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Auburn Aquaponics takes next step in sustainable food production

<p>New tanks used in Auburn University's aquaponics facility will feature species of fish like tilapia, bass and saltwater species like shrimp.</p>

New tanks used in Auburn University's aquaponics facility will feature species of fish like tilapia, bass and saltwater species like shrimp.

As a result of rapid population growth, the United Nations has projected 10 billion mouths to feed worldwide by 2050. Food shortages and environmental impacts have led to the development of sustainable agriculture that seeks to counteract this eventual scarcity of resources.

One such method known as ‘aquaponics’ combines hydroponics and aquaculture technologies in order to create a minimal waste, semi-closed system that has limited impact on the environment. 

Brendan Higgins, assistant professor of biosystems engineering, has worked with the University since fall 2016 and is a leading member of Auburn’s ongoing Aquaponics Project.

Higgins explained why sustainable agriculture systems are increasingly necessary for the future of food production.

“We as a society need to rapidly develop more efficient and sustainable production approaches that simultaneously sustain high yields while minimizing environmental impacts,” Higgins said. “Aquaponics does this by re-using waste from aquaculture to grow vegetables using hydroponic technology.”

Existing food production practices have destructive environmental impacts and are not sustainable in the long term, Higgins said.

Higgins supervises Auburn’s biofloc system, which is effective for cultivating certain fish. However, he said it also has some limitations.

“[Biofloc systems] work great for species like tilapia—which is what we currently grow—however, they are not great for all species of fish,” Higgins said.

In order to produce a more diverse range of fish, Higgins said he advocated for implementing additional types of production systems that will allow this to happen. 

“We want to have the option to produce more types of fish and having both biofloc and so-called ‘clearwater’ systems is advantageous," he said. "Moreover, it lets us make comparisons across system types in cases where we can grow the same organism in both systems.”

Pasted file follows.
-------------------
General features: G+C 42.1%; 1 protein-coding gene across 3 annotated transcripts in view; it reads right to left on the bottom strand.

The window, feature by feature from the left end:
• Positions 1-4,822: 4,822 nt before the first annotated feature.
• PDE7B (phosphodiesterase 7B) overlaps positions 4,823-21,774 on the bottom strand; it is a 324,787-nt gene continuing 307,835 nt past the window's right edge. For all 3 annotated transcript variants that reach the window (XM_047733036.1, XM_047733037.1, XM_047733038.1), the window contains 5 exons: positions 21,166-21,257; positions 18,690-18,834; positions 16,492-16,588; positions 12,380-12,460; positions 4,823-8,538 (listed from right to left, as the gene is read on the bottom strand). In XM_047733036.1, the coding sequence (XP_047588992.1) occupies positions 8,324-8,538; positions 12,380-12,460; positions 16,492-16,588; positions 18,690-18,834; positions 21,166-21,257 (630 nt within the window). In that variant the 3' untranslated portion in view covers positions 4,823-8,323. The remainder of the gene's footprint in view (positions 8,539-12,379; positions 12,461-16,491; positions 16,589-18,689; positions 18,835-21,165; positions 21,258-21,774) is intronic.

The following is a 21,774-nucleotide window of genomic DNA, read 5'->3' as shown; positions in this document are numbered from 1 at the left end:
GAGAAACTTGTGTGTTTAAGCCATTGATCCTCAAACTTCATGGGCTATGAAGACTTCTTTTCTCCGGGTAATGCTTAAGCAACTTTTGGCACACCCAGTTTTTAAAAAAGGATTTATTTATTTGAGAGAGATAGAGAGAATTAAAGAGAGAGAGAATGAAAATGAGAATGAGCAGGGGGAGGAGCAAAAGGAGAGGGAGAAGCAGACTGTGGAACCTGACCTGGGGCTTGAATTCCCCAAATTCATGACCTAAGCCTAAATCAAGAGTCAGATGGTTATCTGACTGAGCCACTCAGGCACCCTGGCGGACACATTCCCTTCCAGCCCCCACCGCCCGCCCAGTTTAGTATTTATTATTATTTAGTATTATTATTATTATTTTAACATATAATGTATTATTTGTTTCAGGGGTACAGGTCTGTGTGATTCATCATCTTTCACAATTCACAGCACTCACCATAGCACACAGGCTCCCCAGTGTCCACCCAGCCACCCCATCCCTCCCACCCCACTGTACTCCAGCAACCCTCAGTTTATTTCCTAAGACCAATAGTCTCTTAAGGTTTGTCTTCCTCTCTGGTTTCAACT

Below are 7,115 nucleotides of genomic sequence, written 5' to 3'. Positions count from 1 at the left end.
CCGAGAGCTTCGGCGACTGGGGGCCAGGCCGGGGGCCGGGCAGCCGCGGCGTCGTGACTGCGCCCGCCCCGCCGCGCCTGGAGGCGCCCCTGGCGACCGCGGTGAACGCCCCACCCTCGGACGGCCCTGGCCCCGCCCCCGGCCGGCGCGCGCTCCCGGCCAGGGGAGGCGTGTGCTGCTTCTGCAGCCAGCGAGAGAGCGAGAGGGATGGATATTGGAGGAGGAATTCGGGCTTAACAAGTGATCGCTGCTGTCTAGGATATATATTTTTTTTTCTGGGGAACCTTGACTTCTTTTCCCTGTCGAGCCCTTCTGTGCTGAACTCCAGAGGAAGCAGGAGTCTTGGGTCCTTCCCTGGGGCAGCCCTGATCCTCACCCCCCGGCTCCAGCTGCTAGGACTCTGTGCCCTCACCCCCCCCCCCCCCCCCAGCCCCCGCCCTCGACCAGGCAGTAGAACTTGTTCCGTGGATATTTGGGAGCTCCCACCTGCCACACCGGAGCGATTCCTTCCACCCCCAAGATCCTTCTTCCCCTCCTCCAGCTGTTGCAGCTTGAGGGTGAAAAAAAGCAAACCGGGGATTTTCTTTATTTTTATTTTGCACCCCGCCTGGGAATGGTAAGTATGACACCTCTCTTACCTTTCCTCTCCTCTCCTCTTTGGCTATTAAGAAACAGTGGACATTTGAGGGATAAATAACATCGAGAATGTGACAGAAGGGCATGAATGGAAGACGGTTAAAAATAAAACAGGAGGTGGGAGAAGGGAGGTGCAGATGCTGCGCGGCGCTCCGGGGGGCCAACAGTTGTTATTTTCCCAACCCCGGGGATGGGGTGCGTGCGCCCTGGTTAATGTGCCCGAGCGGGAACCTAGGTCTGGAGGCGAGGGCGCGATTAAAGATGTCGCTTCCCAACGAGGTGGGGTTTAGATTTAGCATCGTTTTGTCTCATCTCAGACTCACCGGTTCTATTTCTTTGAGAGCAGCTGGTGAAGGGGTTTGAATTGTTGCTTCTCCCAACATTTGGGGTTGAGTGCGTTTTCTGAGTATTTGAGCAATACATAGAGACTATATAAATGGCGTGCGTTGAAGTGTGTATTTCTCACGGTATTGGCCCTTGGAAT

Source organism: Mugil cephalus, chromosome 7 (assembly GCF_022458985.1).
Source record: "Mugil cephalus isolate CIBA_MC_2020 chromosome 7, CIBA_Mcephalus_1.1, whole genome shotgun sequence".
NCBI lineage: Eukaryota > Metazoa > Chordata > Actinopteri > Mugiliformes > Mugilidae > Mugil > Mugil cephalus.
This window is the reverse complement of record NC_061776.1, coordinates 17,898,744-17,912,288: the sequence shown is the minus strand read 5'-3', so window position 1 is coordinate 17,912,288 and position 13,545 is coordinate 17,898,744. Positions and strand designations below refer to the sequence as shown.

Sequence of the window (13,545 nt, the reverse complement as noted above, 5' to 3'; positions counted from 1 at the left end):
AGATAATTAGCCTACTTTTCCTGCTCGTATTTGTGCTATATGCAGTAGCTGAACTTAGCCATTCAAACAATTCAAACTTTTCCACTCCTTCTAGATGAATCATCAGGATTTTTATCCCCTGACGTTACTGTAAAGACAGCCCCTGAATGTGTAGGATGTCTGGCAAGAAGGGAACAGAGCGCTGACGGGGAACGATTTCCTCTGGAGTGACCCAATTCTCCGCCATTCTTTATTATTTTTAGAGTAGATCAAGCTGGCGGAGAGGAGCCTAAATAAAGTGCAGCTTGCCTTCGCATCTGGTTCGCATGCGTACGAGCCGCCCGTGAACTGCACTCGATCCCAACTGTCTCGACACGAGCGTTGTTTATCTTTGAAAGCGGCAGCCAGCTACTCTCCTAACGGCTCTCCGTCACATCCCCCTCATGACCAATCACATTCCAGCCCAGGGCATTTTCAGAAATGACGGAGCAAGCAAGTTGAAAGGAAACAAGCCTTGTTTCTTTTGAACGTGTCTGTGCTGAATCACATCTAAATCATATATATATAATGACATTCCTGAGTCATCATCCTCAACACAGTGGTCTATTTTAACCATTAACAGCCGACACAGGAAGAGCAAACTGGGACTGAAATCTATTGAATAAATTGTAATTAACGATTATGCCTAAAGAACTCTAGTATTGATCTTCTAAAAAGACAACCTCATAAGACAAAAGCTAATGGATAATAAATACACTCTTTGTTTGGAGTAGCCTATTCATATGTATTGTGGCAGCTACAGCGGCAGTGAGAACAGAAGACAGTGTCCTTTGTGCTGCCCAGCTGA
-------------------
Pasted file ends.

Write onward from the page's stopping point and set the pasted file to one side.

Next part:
The recent fundraising effort during Tiger Giving Day helped the Auburn Aquaponics facility raise $11,225 toward a new tank system able to sustain a more extensive selection of fish including tilapia, bass and saltwater species like shrimp.

These new tanks will also be equipped with real-time monitoring technologies that can compile performance data into a single application. 

“We are highly appreciative of the donor community and what they are allowing us to do,” Higgins said.

Auburn University's aquaponics facility combines hydroponics and aquaculture technologies to create a minimal waste, semi-closed system with limited environmental impact. 

Auburn Aquaponics has partnered with Tiger Dining, which means that fish and vegetables grown at the facility are distributed to various dining locations across campus making it a ‘farm-to-table’ dynamic.

Higgins explained the importance of investing in sustainable infrastructure such as this.

“We use our aquaponics system to train students and farmers, conduct research on new production practices, and provide food to Tiger Dining,” Higgins said. “It is rare to see research facilities that contribute to so many facets of Auburn University’s mission and to life on campus.” 

In addition to the recent Tiger Giving Day initiative, the Auburn Aquaponics Project has also created a fund for student workers at the facility called the ‘Fund for Excellence in Aquaponics.’ Individuals can donate to this fund year-round, and in doing so, directly support these student workers who make aquaponics possible.

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Nicole Lee | Campus Writer

Nicole Lee, junior in English, is a campus writer for The Auburn Plainsman.

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